Microsoft advances DNA-based storage technology

DNA-based storage is a technology that until recently was part of science fiction. Today, several technology companies are developing advanced projects to achieve this. Microsoft is one of them and has announced what it considers a breakthrough, specifically in improving data performance.

The amount of data stored globally keeps increasing. Forecasts from consultancies like IDC say that in 2024 there will be approximately 8.9 zettabytes of data stored. A real outrage that Microsoft translates into a more identifiable context: a single zettabyte would be equivalent to installing Windows 11 on more than 15,000 million computers.

There are several formats for data storage, from optical media to hard drives or SSDs, but perhaps magnetic tape cartridges from companies like IBM are still the most attractive business option due to density / cost.

These cartridges Tape has been around for decades and is a practice that will continue for years to come, but there is strong demand for a modern alternative that offers even higher density and eliminates many of the problems of old technology. This is where this advanced technology comes in that according to Microsoft will prevail in the future.

DNA-based storage

Research in biological storage treats DNA like any other digital storage device. Instead of binary data that is encoded as magnetic regions on a hard drive platter, DNA strands are synthesized that store 96 bits where each of the bases (TGAC) represents a binary value (T and G = 1, A and C = 0).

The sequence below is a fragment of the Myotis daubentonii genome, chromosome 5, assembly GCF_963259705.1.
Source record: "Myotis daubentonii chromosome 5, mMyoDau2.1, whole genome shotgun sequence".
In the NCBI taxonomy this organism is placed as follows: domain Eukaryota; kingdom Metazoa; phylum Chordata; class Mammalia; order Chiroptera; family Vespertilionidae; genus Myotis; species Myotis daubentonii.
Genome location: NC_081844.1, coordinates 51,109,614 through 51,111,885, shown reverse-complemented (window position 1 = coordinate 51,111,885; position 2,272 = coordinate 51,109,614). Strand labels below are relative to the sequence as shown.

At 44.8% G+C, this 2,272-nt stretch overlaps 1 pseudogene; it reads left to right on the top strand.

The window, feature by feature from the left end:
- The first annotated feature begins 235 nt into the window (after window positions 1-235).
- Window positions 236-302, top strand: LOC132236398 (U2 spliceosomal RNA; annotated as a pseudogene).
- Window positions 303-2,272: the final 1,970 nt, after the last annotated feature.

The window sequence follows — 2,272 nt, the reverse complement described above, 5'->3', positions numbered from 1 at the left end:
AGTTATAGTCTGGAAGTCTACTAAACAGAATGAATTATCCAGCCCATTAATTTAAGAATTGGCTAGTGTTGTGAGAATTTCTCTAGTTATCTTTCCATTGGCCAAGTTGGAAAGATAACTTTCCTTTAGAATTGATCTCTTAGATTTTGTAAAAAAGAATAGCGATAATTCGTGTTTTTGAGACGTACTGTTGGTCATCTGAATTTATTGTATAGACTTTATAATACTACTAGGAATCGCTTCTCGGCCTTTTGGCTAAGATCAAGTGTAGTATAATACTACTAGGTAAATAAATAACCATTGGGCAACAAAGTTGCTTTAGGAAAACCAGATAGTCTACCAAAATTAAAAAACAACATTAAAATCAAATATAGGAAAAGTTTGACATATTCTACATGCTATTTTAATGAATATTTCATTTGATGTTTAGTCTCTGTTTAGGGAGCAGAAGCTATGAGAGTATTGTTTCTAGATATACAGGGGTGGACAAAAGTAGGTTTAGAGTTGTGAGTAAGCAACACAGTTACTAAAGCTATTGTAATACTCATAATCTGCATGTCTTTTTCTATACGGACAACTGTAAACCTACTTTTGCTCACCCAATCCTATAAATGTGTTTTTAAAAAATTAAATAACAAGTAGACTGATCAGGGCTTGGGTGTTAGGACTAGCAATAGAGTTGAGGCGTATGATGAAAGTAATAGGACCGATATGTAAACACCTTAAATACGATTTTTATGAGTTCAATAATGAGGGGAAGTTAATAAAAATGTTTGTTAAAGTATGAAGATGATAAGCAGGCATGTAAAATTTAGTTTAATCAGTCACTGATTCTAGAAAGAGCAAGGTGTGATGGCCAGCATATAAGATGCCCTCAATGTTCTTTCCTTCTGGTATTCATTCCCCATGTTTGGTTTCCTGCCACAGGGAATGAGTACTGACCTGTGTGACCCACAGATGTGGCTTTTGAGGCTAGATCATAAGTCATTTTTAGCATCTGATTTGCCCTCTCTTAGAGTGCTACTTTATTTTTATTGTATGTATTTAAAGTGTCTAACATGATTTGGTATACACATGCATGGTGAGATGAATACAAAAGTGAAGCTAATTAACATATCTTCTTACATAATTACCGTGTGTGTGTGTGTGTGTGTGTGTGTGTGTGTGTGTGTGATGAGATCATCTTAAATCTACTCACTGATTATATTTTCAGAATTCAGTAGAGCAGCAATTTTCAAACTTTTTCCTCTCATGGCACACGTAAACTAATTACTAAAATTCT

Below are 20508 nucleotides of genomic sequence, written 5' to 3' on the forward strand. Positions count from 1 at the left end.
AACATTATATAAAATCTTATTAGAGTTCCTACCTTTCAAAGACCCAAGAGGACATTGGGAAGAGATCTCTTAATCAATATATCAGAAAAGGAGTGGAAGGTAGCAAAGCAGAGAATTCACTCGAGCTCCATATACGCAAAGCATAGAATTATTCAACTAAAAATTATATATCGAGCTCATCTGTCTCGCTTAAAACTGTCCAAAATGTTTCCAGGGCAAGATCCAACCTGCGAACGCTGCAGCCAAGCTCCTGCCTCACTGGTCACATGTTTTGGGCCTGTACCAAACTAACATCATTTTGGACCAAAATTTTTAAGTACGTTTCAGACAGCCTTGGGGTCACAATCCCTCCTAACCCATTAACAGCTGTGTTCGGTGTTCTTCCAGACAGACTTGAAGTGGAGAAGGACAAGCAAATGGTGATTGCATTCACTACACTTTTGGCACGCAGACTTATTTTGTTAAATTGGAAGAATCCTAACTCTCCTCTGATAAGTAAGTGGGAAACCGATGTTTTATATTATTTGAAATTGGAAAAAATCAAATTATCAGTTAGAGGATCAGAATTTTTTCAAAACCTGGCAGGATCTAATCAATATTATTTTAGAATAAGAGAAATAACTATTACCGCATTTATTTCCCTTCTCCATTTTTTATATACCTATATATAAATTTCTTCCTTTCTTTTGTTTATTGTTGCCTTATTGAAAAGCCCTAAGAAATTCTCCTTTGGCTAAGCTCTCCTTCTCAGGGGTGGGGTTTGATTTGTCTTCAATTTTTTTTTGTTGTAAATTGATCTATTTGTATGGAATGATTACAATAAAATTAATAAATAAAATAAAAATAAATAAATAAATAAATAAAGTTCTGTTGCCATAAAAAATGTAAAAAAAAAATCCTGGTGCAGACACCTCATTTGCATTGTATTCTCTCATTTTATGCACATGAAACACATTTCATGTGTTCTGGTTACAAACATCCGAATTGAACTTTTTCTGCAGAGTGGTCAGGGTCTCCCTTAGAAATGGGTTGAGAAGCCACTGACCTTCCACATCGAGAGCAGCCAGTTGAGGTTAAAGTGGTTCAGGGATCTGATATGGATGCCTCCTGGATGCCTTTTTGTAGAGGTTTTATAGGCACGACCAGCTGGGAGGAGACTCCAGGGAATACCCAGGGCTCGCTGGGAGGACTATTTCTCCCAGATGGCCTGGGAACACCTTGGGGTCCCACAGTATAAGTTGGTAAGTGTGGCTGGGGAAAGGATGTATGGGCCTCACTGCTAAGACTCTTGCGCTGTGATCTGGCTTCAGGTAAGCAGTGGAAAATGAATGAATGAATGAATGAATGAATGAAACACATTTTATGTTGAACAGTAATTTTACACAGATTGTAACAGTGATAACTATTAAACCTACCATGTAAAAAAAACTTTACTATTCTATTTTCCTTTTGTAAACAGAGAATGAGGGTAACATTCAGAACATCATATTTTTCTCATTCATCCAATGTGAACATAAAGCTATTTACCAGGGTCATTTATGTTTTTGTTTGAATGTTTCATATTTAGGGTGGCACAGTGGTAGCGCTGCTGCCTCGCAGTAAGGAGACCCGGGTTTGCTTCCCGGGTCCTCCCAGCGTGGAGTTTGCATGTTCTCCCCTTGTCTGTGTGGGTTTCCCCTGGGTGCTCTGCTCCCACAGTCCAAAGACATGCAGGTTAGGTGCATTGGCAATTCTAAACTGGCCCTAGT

To read the information stored in DNA, you just have to sequence – as if it were a human genome – and convert each of the TGAC bases back into binary. To help with sequencing, each DNA strand has a 19-bit address block at the beginning (the red bits in the image below) so the DNA can be sequenced out of order and then sorted into usable data. using directions.

The advantages in DNA-based storage are remarkable. Its incredible density would allow to store 1 billion Tbytes in a single gram. In addition to capacity, it would be a memory with zero power consumption, it could survive unalterable for thousands of years and the technology could be used as long as life existed on Earth, something that no other type of “material” can offer.

Microsoft’s recently announced trailer revolves around performance. It is a proof of concept of a molecular controller. The researchers describe this innovation as a “tiny DNA storage writing engine on a chip,” which dramatically improves the precision with which DNA synthesis sites are packaged. The result is proof that higher levels of write performance are possible.

In essence, the storage of synthetic DNA involves moving data from molecules to bits. Microsoft explains that two things are critical to making DNA a viable commercial-scale storage option: “The first requires translating digital bits (ones and zeros) into synthetic DNA strands that represent these bits with coding software and a DNA synthesizer. The second involves reading and decoding the information back into bits to retrieve that information in digital form with a DNA sequencer and decoding software.«.

There are still decades for DNA-based storage to be commercially and massively available, but Microsoft’s announcement they say is another key step. And it is not the only large research group working on this development from which news will arrive in the coming years.

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